On 6/1/06, Christo Kutrovsky <kutrovsky.oracle@xxxxxxxxx> wrote:
Average speed 30 Mb/sec. It's relativelly low, unless you are coping from 1 spindle to the same spindle.
What version of Oracle ? Have you tried RMAN ? If the storage behind is an array I think you will be surprised by the speed improvements. That is if you have "filesystemio_options" set to "setall".
-- Christo Kutrovsky Senior Database/System Administrator The Pythian Group - www.pythian.com I blog at http://www.pythian.com/blogs/
In what units do you measure a T1 line? If you answer Mbps, you are correct. (Mega bits per second). A T1 line is capable of 1.54 Mbps. Those are bit bits, as in ones and zeroes. For those of you that can recall using an external serial modem with blikenlights
In what units do you measure file transfer on hard drives via SCSI? If you answer MB/sec, you are correct again (Mega Bytes per second).
Imagine if you have an iSCSI implementation, where the hard drives have the capability to transfer data measured in customary units of MB/sec over ethernet that has the capability to transfer data measured in customary units of Mbps (10 Mbps, 100 Mbps, 1000 Mbps = 1 Gbps).
This isn't just like the hard drive vendors measuring storage capacity in powers of 10 rather than powers of 2, we're talking an order of magnitude here.
Vendor: "This SATA II iSCSI unit can support sustained throughput of 4 x 40 MB/sec, or 160 MB/sec." Vendee: "But its connected over gigabit ethernet. Can't that only support 1 Gbps". Vendor: "Uh, yeah, trunk it and we'll sell you another iSCSI accellerator. It has 2 ports."
I think that the custom of expressing hard drive throughput with a unit of small Bee "b" must be driven out of existence immediately and retroactively, lest we crash into the surface of the planet Mars or end up with actual throughput an order of magnitude slower than is desired.
> Use XCOPY to copy files disk-to-disk. Takes approx 80 minutes to copy files (147GB). 2GB RAM. > > -----Original Message----- > From: Christo Kutrovsky [mailto:kutrovsky.oracle@xxxxxxxxx] > Sent: 01 June 2006 14:08 > To: O'Neill, S. (Seán) > Cc: Sriram Kumar; List, Oracle-l Freelists > Subject: Re: DBV slow W2K server > > > So how do you backup your files ? Windows copy ? > > If you are doing that, you are totally trashing your windows cache. I am not sure how big your system is (db size/RAM size) but I would guess that during the backup it's not performing that good ? > > > On 6/1/06, O'Neill, S. (Seán) <Sean.oneill@xxxxxxxxxx> wrote: > > > > Hi Sriram, > > > > The particular DB has an offline backup taken each night Mon - Fri. > > This is done on a disk-to-disk basis. I was simply running the DBV on > > the backed up files as an extra check to verify if any corruption was > > present in files. We've not moved to RMAN (yet!). The AV settings are > > as they always were on the drive in question, i.e. excluded. > > > > - Seán > > > > -----Original Message----- > > From: Sriram Kumar [mailto:k.sriramkumar@xxxxxxxxx] > > Sent: 01 June 2006 12:50 > > To: O'Neill, S. (Seán) > > Cc: List, Oracle-l Freelists > > Subject: Re: DBV slow W2K server > > > > Hi Sean, > > > > As pointed out by gurus it doesn't make sense to run a DBV on > > DB/Backup on a daily basis for a DB that is big in size. you can try > > to schedule the DBV may be once in a week/fortnight/month(off peak > > time when nothing else is > > running) as a proactive measure. > > > > I assume you are not using RMAN for DB backup.I dont know the size of > > your DB/backup and hence comment on the time taken for the DBV. > > > > Being a Windows Box, I am to ask you an basic question. Is by any > > chance the Virus Scanner is enabled on the area where Oracle > > Datafiles/Backups are located?. If yes this could slow down things and > > may be you can configure the VS to ignore these areas. > > > > Best Regards > > > > Sriram Kumar > > > > > > > > On 5/30/06, =?iso-8859-1?Q?O'Neill@xxxxxxxxxxxxx <=?iso- > > 8859-1?Q?O'Neill@xxxxxxxxxxxxx> wrote: > > > Hi Folks, > > > > > > Would appreciate some help/guidance with an issue I've noticed with > > > the > > dbv utility on Windows 2000 server. I'm using this utility as part of > > an offline backup process. For some reason the dbv is now taking over > > 9 hours to complete. It used to take about half this time. I've been > > to Internet to try and track down if this is a known issue but to no avail. The Oracle > > manuals have not been much help either. I've looked at the server and it > > does not appear to be maxed out by anything that would cripple the dbv > > executing. > > > > > > Regards, > > > - Seán O' Neill > > > -- > > > http://www.freelists.org/webpage/oracle-l > > > > > > > > > > > > > > > > -- > Christo Kutrovsky > Senior Database/System Administrator > The Pythian Group - www.pythian.com > I blog at http://www.pythian.com/blogs/ >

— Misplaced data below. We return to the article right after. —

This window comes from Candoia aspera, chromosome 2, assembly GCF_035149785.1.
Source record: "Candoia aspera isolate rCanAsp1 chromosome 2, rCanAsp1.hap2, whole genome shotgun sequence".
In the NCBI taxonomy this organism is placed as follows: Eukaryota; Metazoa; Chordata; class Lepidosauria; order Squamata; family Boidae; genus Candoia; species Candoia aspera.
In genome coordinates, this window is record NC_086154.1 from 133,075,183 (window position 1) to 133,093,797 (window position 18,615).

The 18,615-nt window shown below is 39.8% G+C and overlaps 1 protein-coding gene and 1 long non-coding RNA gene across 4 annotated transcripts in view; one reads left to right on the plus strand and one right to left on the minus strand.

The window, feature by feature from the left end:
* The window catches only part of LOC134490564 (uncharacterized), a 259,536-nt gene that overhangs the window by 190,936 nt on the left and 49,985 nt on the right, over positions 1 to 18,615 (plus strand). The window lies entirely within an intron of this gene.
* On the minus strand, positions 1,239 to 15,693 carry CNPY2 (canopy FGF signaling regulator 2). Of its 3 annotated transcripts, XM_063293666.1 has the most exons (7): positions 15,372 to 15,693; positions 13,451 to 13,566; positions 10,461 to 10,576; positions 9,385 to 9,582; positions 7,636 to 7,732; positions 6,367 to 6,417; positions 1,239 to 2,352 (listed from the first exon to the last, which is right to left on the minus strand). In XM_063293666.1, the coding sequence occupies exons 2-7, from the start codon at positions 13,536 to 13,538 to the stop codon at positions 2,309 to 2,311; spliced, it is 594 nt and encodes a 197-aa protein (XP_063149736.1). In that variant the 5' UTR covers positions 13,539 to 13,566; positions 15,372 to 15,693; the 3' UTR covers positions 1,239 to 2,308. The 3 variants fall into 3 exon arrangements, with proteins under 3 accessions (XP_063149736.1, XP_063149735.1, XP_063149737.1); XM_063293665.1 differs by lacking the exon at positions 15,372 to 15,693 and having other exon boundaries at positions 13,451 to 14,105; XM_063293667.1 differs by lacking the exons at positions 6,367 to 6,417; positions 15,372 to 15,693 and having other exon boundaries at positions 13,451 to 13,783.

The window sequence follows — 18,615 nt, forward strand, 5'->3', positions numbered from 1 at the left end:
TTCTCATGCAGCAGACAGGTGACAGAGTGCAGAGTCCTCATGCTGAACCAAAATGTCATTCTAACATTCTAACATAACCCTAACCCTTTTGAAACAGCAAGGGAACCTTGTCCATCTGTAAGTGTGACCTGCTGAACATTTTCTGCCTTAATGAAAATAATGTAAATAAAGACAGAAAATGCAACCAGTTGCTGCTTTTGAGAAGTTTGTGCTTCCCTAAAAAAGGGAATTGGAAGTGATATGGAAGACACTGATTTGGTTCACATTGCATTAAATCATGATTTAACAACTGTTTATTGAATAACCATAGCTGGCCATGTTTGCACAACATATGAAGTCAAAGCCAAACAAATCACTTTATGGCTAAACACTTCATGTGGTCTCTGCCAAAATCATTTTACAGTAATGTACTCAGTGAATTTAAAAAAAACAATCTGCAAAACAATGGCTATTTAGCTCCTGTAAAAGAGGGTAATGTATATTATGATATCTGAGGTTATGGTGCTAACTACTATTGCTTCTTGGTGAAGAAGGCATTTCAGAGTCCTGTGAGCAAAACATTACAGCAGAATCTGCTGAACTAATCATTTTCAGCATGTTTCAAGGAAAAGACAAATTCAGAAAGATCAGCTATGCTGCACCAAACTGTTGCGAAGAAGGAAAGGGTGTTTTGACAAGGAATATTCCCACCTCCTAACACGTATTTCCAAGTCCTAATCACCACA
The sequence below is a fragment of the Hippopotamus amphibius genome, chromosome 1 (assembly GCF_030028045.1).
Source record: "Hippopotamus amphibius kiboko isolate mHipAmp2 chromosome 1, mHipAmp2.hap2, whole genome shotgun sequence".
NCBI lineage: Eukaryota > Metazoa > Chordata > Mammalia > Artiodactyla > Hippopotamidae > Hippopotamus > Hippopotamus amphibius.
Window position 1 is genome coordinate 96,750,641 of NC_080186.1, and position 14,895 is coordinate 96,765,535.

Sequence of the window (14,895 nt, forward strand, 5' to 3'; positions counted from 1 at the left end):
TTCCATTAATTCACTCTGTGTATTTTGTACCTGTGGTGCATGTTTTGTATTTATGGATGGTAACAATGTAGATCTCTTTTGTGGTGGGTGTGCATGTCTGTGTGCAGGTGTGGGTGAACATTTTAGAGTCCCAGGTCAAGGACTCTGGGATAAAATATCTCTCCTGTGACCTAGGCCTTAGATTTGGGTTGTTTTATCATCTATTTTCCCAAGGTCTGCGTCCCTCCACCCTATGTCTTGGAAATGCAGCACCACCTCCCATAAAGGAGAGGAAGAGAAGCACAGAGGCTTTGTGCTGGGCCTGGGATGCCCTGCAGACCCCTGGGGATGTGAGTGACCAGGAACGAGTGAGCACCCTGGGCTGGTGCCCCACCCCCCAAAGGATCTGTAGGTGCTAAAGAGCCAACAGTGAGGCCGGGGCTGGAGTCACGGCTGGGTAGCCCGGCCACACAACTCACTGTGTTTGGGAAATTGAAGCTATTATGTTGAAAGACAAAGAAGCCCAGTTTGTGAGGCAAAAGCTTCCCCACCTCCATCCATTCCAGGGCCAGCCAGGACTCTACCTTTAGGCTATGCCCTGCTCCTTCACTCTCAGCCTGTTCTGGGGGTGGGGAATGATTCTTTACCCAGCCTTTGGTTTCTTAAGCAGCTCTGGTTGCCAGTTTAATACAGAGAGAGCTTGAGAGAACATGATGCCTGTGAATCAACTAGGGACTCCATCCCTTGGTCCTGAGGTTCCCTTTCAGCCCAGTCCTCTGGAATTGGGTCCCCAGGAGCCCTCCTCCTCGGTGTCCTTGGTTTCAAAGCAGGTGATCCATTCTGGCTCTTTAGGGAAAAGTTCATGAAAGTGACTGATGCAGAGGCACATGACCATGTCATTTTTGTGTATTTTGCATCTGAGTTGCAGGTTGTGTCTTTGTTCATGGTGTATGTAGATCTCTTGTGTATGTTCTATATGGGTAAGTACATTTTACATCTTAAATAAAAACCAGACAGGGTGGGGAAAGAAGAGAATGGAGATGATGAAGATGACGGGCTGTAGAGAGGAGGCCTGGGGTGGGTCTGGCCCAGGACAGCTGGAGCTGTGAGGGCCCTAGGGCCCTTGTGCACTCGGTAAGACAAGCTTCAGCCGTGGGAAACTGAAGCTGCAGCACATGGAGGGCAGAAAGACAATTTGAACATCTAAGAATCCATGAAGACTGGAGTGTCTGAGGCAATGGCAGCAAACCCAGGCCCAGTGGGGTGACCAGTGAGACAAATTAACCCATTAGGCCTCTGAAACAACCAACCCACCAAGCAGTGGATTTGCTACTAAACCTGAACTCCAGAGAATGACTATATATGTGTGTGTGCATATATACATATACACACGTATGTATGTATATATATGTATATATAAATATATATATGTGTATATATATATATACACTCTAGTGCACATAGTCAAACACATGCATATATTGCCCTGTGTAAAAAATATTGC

-- Christo Kutrovsky Senior Database/System Administrator The Pythian Group - www.pythian.com I blog at http://www.pythian.com/blogs/ -- http://www.freelists.org/webpage/oracle-l
-- #/etc/init.d/init.cssd stop "to truly denormalize a database, you must first start with a normalized design." -Jared Still